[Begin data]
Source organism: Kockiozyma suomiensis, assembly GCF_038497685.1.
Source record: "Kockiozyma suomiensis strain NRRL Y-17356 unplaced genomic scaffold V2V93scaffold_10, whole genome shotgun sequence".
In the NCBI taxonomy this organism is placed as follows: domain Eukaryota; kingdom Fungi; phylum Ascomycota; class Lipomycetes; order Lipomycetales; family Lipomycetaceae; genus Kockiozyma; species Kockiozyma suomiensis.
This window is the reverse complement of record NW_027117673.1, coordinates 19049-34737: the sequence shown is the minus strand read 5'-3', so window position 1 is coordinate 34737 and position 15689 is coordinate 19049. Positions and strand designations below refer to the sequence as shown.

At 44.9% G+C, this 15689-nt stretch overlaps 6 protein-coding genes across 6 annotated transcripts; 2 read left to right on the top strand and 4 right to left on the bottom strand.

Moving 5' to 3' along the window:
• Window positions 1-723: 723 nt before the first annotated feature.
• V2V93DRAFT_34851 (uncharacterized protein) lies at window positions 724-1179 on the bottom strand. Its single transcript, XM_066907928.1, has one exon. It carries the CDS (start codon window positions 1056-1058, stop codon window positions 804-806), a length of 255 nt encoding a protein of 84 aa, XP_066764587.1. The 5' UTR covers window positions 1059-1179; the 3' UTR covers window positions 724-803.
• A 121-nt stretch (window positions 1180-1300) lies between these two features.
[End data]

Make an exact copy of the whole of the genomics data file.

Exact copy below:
Source organism: Kockiozyma suomiensis, assembly GCF_038497685.1.
Source record: "Kockiozyma suomiensis strain NRRL Y-17356 unplaced genomic scaffold V2V93scaffold_10, whole genome shotgun sequence".
In the NCBI taxonomy this organism is placed as follows: domain Eukaryota; kingdom Fungi; phylum Ascomycota; class Lipomycetes; order Lipomycetales; family Lipomycetaceae; genus Kockiozyma; species Kockiozyma suomiensis.
This window is the reverse complement of record NW_027117673.1, coordinates 19049-34737: the sequence shown is the minus strand read 5'-3', so window position 1 is coordinate 34737 and position 15689 is coordinate 19049. Positions and strand designations below refer to the sequence as shown.

At 44.9% G+C, this 15689-nt stretch overlaps 6 protein-coding genes across 6 annotated transcripts; 2 read left to right on the top strand and 4 right to left on the bottom strand.

Moving 5' to 3' along the window:
• Window positions 1-723: 723 nt before the first annotated feature.
• V2V93DRAFT_34851 (uncharacterized protein) lies at window positions 724-1179 on the bottom strand. Its single transcript, XM_066907928.1, has one exon. It carries the CDS (start codon window positions 1056-1058, stop codon window positions 804-806), a length of 255 nt encoding a protein of 84 aa, XP_066764587.1. The 5' UTR covers window positions 1059-1179; the 3' UTR covers window positions 724-803.
• A 121-nt stretch (window positions 1180-1300) lies between these two features.